lu ko ashore long enough to let me have
n ita party. She Is devoted to the boat
and the bt woman sailor I ever saw.
"We carried the JVorkl's Fair flag this
summer wherever we went and created
no end of exilternent. Everybody who
knows yacht and their signals tried to
KUe9 what that odd blue flag meant, but
thev al' gave It up and had to be told.
"Governor Francis sent me one early In
the nimmer and we floated her very
Colonel Butler's yacht Is 130 feet long.
The favorite mode In vogue with Mr. and
Jire. Butler for entertaining whs to steam
Into some perl, where tbey knew they
would find friends, send the launch ashore
and gather up a party of guests, which
were net bard to tlnd all along the At
Jan tic Coast last summer.
These were brought out to the yacht
asked to make themselves at home
over the boat.
Luncheon was served on deck, and
the party was large It was returned befi
dark to the port in which It waa jrathere.
Mmailer and morn Intimate parties m
held for dinner, and a moonlight cm
uunng which tne ys.cn fs orohastra pi
vided music, often for a dance on t
smooth and shining deck.
When time came for the good-nights t:
guests were returned to shore In th
launch, one of the three boats with which
the yacht is equipped. The two other
boats are the dingy and the lifeboat.
Some of the guests who enjoyed Colonel
ana jurs. Butlers hospitality last summ
on the Duquesne were: Sir. and Mrs. Ai
gustus B. Hart and their daughter. Adel
of Portland place; Mr. and Mrs. How:
Blossom. General and Mrs. George 1
Shields, and Mr. Lelahtcn Shields, an Ar
Harbor College student: Mr. and Mr
George II. Wright and family. Mr. ar
Mrs. John H. McCluney. Misses Clar
Elizabeth and Mildred McCluney. ar
Messrs. John. Samuel ami James 11
Cluney; Mr. nnd Mrs. Charles Scudd
and family. Mr. and Mrs. Clinton Ud
and their summer guests. Profeisnr ai
Jim. Warren of Boston. Judge and Mr
Hary W. Bond and family, and man
others of the St. Louis colony to be four
at HyannMport and Cape Cod.
When Uncle Sara pays In gold coin of
the United States his obligations to his
fighting nephews in the far East a fairly
considerable dent is made In the national
bank roll.
When the transport drops an"1- in Ma
nila Bay and the Quartermaster Captain
goes up the River Paslg to the office of the
Captain of the Port, there is rejoicing from
the water front to the Army and Navy
Club. In Calle Palaclo. for the gentleman
with the shoulder straps realizes that now
to the pomp and circumstance, of war
as expressed by the functions at the Gov
ernor's palace in Malrconan and the Gen
eral's receptions in Malate road is to be
added the material consideration of valor
money or. as the natives say It. dinero.
Certainly the man who goes a-soldler-ing
has a right to expect prompt pay.
Ordinarily he gets it
Sometimes, for various reasons, lie
One of the oddest of these various rea
sons was advanced on the recent arrival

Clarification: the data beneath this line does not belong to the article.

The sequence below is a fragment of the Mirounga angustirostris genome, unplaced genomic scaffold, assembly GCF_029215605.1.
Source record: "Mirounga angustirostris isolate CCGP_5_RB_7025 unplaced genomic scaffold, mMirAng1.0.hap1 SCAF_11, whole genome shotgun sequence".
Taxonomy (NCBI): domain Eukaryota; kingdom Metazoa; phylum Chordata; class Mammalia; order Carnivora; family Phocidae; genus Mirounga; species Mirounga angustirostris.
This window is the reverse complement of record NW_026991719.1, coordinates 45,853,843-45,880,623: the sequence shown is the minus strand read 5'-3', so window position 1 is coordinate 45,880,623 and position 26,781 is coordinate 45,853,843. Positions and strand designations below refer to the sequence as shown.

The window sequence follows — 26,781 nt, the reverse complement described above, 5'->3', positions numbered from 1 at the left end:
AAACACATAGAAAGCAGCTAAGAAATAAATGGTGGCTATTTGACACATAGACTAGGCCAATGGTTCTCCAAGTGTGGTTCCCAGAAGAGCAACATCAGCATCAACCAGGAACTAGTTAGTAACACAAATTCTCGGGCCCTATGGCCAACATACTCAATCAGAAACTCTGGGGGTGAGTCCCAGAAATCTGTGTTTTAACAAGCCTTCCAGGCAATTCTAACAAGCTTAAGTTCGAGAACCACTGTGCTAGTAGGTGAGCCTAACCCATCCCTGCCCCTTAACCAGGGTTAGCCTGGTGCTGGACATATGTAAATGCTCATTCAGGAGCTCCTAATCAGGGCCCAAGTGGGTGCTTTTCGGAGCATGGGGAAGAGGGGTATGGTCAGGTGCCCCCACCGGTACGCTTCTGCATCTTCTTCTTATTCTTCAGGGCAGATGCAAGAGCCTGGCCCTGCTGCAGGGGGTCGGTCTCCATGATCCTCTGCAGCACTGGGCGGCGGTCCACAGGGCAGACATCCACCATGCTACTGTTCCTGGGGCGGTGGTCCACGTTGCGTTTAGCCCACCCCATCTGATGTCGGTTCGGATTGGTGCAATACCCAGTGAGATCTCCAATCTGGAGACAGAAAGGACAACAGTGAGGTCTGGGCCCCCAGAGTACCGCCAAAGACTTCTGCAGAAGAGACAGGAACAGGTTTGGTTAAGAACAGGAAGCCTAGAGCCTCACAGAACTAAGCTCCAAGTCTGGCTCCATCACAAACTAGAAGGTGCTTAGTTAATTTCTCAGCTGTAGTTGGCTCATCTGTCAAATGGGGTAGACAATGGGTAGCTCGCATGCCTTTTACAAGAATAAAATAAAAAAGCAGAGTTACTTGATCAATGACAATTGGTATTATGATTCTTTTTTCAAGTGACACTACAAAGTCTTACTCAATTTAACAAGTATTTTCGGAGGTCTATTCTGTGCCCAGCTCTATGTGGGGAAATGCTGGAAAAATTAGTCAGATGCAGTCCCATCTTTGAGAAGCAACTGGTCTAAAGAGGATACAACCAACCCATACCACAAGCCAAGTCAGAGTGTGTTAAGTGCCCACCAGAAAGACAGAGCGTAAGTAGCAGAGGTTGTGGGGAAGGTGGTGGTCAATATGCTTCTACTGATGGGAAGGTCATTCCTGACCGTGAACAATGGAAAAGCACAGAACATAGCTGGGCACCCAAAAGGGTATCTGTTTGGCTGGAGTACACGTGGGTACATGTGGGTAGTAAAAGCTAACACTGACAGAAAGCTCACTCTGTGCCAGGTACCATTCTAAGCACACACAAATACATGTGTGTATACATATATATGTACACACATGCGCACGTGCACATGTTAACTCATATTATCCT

In Manila of the United States transport
The Sumner, being the money ship, the
word waa exultantly passed around Ma
nila the mlnuto her funnels were recog
nized off Corregldor.
"Now." argued the Captains and the
Colonels and the Lieutenants and the
"shave tails" and all tin- rest of the grand
army, "miw we will get our money and
spend it in more or less riotous living
'neath the sliade of the sheltering palm."
"But. said one. Colonel Charles II.
Whipple, by way of being the chief pay
master of the islands: "Manana."
And from the consequent questionings
developed the fact that Uncle Sam had
been 'doing a little Job of washing and
Ironing money, and not till the wash waa
dry could the creditors get tlfeif pay.
The why of it was this:
When the good ship Sumner, drawing
clear of the Folsom street dock. In San
Francisco, and heading out oast the Pre
sidio and the-Faralon Islands, had been
on ber way not longer than It takes
from 10 o'clock to tiffin time the dlsovery
was made by a certain of lie favored
passengers that money was aboard.
Tho Sumner was a veritable tteature
ship, carrying paper to the value of JM0.
CM stamped with the promise of tho Gov
ernment of the United States.
Now. as everybody knows, such a sum
of ready cash as this Is not to be care
lessly handled or lightly considered.
It won't' do to take a fortune of this
magnitude and stow It away In a steamer
trunk under the bunk, and It Isn't "the
regulations" even to put it In the little
safe In the Quartermaster Captain's snuf
office en the main deck. t
No. some more secure hiding place must
be found.
Such a place wan found for the Sum
ner's tiVi.cna First tho money, which was
In denominations of ones, twos, tens and
twenties; had been neatly bound up In
appropriately sized packages and the
whole collection placed In a larse wooden
box. Iron bound and lined with tarred
paper. Next, the box had been - taken
"The piece for this money." decided the
Quartermaster Captain, "is the powder
The Captain argued it would be & good
thing to keep the bills In a dry place.
Next, lie argued that the powder maga
zine was a dry place. Ergo, the powder
magazine was n good place for Ihc J360.